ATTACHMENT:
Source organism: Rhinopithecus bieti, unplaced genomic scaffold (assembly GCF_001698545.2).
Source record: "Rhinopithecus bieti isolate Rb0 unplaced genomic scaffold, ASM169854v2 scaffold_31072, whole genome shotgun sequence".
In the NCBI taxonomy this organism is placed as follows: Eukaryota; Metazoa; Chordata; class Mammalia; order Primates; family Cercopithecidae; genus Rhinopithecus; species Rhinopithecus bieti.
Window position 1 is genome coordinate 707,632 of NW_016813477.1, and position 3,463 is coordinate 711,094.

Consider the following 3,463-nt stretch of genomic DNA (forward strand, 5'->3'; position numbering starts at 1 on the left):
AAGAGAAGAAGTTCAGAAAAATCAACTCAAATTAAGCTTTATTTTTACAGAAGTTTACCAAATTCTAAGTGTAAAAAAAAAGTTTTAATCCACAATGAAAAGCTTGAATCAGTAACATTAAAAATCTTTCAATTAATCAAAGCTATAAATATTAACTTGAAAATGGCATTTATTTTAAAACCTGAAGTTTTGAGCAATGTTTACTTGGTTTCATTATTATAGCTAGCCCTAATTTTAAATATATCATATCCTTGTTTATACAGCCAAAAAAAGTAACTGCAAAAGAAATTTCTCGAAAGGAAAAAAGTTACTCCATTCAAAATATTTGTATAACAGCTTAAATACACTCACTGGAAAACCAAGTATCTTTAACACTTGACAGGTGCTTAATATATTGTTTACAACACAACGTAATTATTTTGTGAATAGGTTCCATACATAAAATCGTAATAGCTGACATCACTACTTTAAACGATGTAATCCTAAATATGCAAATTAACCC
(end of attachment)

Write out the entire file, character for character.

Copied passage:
Source organism: Rhinopithecus bieti, unplaced genomic scaffold (assembly GCF_001698545.2).
Source record: "Rhinopithecus bieti isolate Rb0 unplaced genomic scaffold, ASM169854v2 scaffold_31072, whole genome shotgun sequence".
In the NCBI taxonomy this organism is placed as follows: Eukaryota; Metazoa; Chordata; class Mammalia; order Primates; family Cercopithecidae; genus Rhinopithecus; species Rhinopithecus bieti.
Window position 1 is genome coordinate 707,632 of NW_016813477.1, and position 3,463 is coordinate 711,094.

Consider the following 3,463-nt stretch of genomic DNA (forward strand, 5'->3'; position numbering starts at 1 on the left):
AAGAGAAGAAGTTCAGAAAAATCAACTCAAATTAAGCTTTATTTTTACAGAAGTTTACCAAATTCTAAGTGTAAAAAAAAAGTTTTAATCCACAATGAAAAGCTTGAATCAGTAACATTAAAAATCTTTCAATTAATCAAAGCTATAAATATTAACTTGAAAATGGCATTTATTTTAAAACCTGAAGTTTTGAGCAATGTTTACTTGGTTTCATTATTATAGCTAGCCCTAATTTTAAATATATCATATCCTTGTTTATACAGCCAAAAAAAGTAACTGCAAAAGAAATTTCTCGAAAGGAAAAAAGTTACTCCATTCAAAATATTTGTATAACAGCTTAAATACACTCACTGGAAAACCAAGTATCTTTAACACTTGACAGGTGCTTAATATATTGTTTACAACACAACGTAATTATTTTGTGAATAGGTTCCATACATAAAATCGTAATAGCTGACATCACTACTTTAAACGATGTAATCCTAAATATGCAAATTAACCC